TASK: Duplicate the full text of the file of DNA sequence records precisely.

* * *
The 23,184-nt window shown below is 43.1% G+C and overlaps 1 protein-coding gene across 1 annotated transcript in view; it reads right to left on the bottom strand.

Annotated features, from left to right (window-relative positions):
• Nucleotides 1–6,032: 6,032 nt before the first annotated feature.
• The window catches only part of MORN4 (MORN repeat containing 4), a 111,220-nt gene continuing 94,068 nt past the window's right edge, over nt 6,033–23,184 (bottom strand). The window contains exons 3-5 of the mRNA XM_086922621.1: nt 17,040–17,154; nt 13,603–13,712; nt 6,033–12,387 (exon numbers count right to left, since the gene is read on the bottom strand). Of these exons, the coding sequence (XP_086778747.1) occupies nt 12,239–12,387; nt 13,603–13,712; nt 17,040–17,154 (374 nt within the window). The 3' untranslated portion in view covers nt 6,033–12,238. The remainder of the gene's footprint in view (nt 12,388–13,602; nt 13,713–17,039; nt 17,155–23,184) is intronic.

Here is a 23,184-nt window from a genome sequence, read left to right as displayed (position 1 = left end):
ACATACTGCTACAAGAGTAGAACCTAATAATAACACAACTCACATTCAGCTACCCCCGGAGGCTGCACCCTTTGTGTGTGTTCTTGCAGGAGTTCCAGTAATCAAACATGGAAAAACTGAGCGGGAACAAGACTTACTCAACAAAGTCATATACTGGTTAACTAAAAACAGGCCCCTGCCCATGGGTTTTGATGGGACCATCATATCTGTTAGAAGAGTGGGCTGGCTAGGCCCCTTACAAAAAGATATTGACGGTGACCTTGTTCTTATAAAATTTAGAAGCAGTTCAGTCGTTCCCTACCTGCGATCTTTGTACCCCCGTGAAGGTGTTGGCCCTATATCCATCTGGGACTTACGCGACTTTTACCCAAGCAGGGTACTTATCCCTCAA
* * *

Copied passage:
The 23,184-nt window shown below is 43.1% G+C and overlaps 1 protein-coding gene across 1 annotated transcript in view; it reads right to left on the bottom strand.

Annotated features, from left to right (window-relative positions):
• Nucleotides 1–6,032: 6,032 nt before the first annotated feature.
• The window catches only part of MORN4 (MORN repeat containing 4), a 111,220-nt gene continuing 94,068 nt past the window's right edge, over nt 6,033–23,184 (bottom strand). The window contains exons 3-5 of the mRNA XM_086922621.1: nt 17,040–17,154; nt 13,603–13,712; nt 6,033–12,387 (exon numbers count right to left, since the gene is read on the bottom strand). Of these exons, the coding sequence (XP_086778747.1) occupies nt 12,239–12,387; nt 13,603–13,712; nt 17,040–17,154 (374 nt within the window). The 3' untranslated portion in view covers nt 6,033–12,238. The remainder of the gene's footprint in view (nt 12,388–13,602; nt 13,713–17,039; nt 17,155–23,184) is intronic.

Here is a 23,184-nt window from a genome sequence, read left to right as displayed (position 1 = left end):
ACATACTGCTACAAGAGTAGAACCTAATAATAACACAACTCACATTCAGCTACCCCCGGAGGCTGCACCCTTTGTGTGTGTTCTTGCAGGAGTTCCAGTAATCAAACATGGAAAAACTGAGCGGGAACAAGACTTACTCAACAAAGTCATATACTGGTTAACTAAAAACAGGCCCCTGCCCATGGGTTTTGATGGGACCATCATATCTGTTAGAAGAGTGGGCTGGCTAGGCCCCTTACAAAAAGATATTGACGGTGACCTTGTTCTTATAAAATTTAGAAGCAGTTCAGTCGTTCCCTACCTGCGATCTTTGTACCCCCGTGAAGGTGTTGGCCCTATATCCATCTGGGACTTACGCGACTTTTACCCAAGCAGGGTACTTATCCCTCAA